Publication: Deep Learning for Land Cover Classification Using Only a Few Bands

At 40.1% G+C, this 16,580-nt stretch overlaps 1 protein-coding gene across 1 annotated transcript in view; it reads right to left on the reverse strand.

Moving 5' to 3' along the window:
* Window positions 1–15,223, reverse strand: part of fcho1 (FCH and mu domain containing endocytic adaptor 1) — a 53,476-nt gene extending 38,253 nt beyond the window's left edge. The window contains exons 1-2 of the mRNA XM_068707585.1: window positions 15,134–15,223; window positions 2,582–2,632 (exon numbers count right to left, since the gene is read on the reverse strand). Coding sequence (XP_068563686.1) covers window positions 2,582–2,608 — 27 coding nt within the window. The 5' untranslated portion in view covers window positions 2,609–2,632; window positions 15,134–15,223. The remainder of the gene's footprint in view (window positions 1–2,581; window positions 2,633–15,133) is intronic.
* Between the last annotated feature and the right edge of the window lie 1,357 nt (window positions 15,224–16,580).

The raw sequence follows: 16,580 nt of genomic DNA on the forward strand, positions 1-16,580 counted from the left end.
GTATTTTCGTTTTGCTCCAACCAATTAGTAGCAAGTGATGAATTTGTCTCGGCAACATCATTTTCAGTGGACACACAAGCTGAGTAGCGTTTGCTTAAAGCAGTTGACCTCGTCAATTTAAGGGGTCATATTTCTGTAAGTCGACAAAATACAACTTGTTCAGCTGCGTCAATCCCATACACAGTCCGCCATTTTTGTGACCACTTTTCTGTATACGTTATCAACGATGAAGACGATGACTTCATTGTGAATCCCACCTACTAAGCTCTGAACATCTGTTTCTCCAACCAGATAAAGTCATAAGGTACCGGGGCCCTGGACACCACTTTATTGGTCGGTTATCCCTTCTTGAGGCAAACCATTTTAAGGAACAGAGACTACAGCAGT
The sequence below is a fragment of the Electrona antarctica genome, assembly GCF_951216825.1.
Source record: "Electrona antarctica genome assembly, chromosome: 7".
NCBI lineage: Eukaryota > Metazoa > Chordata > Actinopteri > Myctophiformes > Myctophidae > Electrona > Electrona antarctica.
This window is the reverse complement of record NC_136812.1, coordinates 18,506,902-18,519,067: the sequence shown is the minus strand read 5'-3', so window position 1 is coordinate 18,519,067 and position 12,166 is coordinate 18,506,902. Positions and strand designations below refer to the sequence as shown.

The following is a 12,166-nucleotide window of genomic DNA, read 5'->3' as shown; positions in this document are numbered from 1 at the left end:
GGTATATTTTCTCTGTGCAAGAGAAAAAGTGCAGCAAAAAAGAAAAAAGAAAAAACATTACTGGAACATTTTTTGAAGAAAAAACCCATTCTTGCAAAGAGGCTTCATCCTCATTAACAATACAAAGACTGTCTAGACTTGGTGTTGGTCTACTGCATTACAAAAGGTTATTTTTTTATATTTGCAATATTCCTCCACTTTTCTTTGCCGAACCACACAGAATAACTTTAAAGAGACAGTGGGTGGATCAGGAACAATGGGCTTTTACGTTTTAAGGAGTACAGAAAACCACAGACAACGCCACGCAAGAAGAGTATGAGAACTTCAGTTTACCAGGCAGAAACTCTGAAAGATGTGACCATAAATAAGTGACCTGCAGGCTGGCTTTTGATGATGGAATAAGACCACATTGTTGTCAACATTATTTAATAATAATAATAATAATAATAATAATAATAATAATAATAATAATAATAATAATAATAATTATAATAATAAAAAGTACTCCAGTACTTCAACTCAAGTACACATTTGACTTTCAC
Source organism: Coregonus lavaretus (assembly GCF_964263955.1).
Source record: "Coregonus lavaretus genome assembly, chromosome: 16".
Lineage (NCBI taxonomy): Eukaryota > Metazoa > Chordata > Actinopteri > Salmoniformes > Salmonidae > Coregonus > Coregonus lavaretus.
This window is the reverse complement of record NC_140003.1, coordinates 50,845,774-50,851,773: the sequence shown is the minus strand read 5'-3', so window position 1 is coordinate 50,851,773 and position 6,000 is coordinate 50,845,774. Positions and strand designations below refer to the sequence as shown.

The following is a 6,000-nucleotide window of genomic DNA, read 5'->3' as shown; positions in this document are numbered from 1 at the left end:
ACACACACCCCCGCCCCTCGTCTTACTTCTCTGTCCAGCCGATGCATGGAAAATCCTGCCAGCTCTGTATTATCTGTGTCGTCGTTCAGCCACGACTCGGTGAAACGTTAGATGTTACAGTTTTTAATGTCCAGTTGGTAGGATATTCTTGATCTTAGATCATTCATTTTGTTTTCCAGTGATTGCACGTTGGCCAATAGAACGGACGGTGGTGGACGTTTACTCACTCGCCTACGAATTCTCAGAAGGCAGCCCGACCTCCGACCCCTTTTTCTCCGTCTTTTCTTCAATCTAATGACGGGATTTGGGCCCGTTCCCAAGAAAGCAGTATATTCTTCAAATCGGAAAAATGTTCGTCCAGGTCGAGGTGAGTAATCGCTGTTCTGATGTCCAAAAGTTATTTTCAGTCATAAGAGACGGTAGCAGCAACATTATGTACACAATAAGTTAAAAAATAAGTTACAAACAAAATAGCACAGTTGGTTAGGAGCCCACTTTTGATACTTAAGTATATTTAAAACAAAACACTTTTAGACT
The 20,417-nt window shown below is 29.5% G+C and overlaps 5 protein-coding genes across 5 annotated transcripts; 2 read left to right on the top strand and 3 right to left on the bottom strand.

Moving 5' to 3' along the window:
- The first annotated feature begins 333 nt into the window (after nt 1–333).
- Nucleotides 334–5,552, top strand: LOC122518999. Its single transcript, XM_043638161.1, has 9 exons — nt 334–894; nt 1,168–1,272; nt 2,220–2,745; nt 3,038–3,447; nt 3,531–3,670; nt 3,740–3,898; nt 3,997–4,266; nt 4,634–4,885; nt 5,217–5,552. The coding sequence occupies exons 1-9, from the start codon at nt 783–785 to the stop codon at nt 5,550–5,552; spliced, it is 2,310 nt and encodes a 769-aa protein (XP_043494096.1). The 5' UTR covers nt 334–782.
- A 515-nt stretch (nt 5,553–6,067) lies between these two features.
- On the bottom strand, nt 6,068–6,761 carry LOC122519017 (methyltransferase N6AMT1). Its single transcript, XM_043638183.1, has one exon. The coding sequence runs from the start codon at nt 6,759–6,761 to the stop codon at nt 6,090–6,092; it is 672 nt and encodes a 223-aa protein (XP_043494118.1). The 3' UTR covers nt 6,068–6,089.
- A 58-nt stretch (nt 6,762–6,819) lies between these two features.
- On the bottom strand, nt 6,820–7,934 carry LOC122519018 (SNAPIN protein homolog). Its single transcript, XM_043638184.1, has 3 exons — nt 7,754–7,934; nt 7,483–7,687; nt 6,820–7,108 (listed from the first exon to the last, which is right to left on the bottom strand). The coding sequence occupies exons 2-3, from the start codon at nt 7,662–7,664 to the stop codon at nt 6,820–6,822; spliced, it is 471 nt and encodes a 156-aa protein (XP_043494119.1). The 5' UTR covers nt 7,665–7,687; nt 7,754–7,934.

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There is an emerging interest in using hyperspectral data for land cover classification. The motivation behind using hyperspectral data is the notion that increasing the number of narrowband spectral channels would provide richer spectral information and thus help improve the land cover classification performance. Although hyperspectral data with hundreds of channels provide detailed spectral signatures, the curse of dimensionality might lead to degradation in the land cover classification performance. Moreover, in some practical applications, hyperspectral data may not be available due to cost, data storage, or bandwidth issues, and RGB and near infrared (NIR) could be the only image bands available for land cover classification. Light detection and ranging (LiDAR) data is another type of data to assist land cover classification especially if the land covers of interest have different heights. In this paper, we examined the performance of two Convolutional Neural Network (CNN)-based deep learning algorithms for land cover classification using only four bands (RGB+NIR) and five bands (RGB+NIR+LiDAR), where these limited number of image bands were augmented using Extended Multi-attribute Profiles (EMAP). The deep learning algorithms were applied to a well-known dataset used in the 2013 IEEE Geoscience and Remote Sensing Society (GRSS) Data Fusion Contest. With EMAP augmentation, the two deep learning algorithms were observed to achieve better land cover classification performance using only four bands as compared to that using all 144 hyperspectral bands.